A typical hydraulic circuit is shown here in its most basic form. It consists of a tank for the oil, and a pump which draws oil out of the tank into a high pressure line.
The oil then carries on to the control valve and this can have from 2 spools up to 4 or 5. Each spool has a lever attached and these are the levers that the operator uses for hoist, tilt, sideshift, reach, etc. If the truck is engine powered the pump is connected directly to it and runs all of the time. If the hydraulic system is not needed at that time, the oil gets shunted back from a low pressure line in or on the control valve and is returned to the tank. The pump does not run all the time on electric trucks as this would cause a loss in battery life before recharging. Instead each spool/control lever has a microswitch fastened to it which cause the hydraulic pump to start when the lever is used by the operator.
The filter has to be in the circuit as the tolerances in a hydraulic circuit are extremely small and components can be ruined by even small particles of dirt. Often the filter is inside the actual tank itself. This filter needs regular servicing and this is best left to a qualified service engineer.
This picture shows a typical control valve similar to those used on fork lifts. This one is a four spool version and would be used - from left to right - hoist, reach, tilt and sideshift. This valve simply diverts oil from the main circuit to the cylinders controlling the various functions such as the lift cylinder in the mast. Any 'spare' oil supplied to the control valve is returned to the tank via a low pressure line.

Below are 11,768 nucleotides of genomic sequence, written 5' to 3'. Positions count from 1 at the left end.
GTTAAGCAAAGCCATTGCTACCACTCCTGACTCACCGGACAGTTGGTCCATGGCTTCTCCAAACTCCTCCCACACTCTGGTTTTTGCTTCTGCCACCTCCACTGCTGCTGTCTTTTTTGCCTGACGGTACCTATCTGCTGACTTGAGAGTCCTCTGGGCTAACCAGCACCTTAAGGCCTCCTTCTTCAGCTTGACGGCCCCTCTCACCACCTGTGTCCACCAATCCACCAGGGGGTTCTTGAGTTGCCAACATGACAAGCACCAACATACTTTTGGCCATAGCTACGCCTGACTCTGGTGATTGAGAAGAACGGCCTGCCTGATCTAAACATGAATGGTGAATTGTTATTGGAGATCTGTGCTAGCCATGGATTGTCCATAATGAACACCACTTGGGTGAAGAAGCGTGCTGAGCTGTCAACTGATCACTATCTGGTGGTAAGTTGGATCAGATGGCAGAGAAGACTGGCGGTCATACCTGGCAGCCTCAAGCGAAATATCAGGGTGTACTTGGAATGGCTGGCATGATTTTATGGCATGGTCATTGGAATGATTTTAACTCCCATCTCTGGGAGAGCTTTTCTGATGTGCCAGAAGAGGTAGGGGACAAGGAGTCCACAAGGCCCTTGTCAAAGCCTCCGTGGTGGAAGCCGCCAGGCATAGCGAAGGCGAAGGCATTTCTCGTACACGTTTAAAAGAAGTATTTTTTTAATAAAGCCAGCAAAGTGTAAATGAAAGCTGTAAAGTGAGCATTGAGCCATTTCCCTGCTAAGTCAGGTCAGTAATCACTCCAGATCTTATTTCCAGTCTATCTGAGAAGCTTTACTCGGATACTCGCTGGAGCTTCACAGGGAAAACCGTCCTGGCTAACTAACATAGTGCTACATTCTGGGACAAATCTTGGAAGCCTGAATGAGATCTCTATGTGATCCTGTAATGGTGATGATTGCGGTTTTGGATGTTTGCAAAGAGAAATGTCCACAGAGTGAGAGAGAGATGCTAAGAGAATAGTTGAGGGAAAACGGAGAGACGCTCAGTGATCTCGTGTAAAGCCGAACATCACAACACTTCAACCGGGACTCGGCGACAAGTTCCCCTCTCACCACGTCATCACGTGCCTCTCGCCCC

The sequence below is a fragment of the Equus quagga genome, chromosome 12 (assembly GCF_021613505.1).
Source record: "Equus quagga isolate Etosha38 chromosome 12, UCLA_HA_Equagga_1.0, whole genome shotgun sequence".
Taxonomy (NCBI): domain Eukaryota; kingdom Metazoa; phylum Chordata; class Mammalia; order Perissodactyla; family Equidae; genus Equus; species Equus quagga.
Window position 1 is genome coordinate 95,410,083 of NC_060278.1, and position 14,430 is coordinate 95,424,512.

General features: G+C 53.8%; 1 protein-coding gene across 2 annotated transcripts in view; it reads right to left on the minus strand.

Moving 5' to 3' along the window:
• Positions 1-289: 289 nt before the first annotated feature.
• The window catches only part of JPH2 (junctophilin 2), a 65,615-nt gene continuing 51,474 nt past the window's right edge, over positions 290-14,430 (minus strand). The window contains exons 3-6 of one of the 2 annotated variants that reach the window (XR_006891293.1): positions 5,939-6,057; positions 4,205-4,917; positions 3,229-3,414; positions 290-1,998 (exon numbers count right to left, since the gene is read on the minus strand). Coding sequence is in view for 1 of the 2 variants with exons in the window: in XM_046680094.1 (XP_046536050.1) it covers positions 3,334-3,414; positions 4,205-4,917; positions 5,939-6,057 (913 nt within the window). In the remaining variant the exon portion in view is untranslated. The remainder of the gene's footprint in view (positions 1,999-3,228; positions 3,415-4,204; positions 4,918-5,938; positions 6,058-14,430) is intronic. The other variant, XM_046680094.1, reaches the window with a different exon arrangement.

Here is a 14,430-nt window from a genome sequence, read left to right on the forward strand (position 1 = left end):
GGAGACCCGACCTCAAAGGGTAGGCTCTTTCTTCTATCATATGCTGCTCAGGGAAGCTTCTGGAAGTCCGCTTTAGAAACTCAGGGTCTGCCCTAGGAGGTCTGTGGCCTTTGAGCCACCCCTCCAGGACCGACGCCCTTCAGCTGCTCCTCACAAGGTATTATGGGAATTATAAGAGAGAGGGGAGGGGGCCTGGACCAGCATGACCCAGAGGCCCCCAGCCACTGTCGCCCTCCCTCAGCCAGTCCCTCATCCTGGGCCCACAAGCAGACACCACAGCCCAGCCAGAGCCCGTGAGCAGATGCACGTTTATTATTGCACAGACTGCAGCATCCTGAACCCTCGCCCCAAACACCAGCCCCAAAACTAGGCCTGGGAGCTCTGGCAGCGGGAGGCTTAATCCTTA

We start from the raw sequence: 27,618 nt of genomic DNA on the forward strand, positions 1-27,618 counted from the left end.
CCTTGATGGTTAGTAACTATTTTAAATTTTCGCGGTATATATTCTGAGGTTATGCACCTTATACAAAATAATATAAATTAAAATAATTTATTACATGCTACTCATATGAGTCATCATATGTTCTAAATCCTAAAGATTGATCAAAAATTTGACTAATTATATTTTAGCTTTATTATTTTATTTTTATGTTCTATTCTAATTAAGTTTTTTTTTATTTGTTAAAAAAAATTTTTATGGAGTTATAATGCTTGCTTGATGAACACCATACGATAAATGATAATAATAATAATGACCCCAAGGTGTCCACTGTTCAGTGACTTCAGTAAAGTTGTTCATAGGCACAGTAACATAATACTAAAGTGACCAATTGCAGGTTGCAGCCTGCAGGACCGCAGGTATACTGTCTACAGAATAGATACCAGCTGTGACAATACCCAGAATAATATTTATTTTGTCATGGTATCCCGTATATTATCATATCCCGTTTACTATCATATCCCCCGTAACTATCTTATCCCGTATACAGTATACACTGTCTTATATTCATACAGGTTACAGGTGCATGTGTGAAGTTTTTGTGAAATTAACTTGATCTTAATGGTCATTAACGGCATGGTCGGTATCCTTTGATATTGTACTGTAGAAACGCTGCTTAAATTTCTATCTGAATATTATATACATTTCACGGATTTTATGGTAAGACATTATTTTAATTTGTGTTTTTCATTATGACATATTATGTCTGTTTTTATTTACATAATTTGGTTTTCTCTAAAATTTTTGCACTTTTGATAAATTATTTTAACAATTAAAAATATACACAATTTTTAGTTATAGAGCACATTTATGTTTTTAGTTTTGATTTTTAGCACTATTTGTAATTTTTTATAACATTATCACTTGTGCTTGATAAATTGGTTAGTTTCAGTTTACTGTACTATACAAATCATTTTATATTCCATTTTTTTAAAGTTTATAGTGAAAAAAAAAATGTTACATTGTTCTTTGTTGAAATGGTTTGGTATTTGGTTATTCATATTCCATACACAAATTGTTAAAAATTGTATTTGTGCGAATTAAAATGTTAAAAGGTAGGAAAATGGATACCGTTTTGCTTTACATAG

It should be noted that hydraulic valves are extremely precise inside with tolerances measured in microns! For this reason they should only be repaired by qualified service personnel and even then they must be in a clean environment.
The remaining major components are cylinders without which the circuit would be pointless as these actually do the 'work'. A double acting cylinder would be used on the tilt mechanism, side shift, reach and steering.
The hoist cylinder on a fork lift only needs to act in one direction - up - to elevate the load. When the operator lowers the load the weight of the mast and load is sufficient to lower itself down without being powered. This is why there is little or no noise from the hydraulic system during lowering operations.
Finally a note about more up to date technology. Many manufacturers have now incorporated electronic control that is normally used for traction control into their hydraulic systems. When the operator pulls a lever the high level of control normally existing is further enhanced by an electronic circuit giving the operator extremely precise control over the system.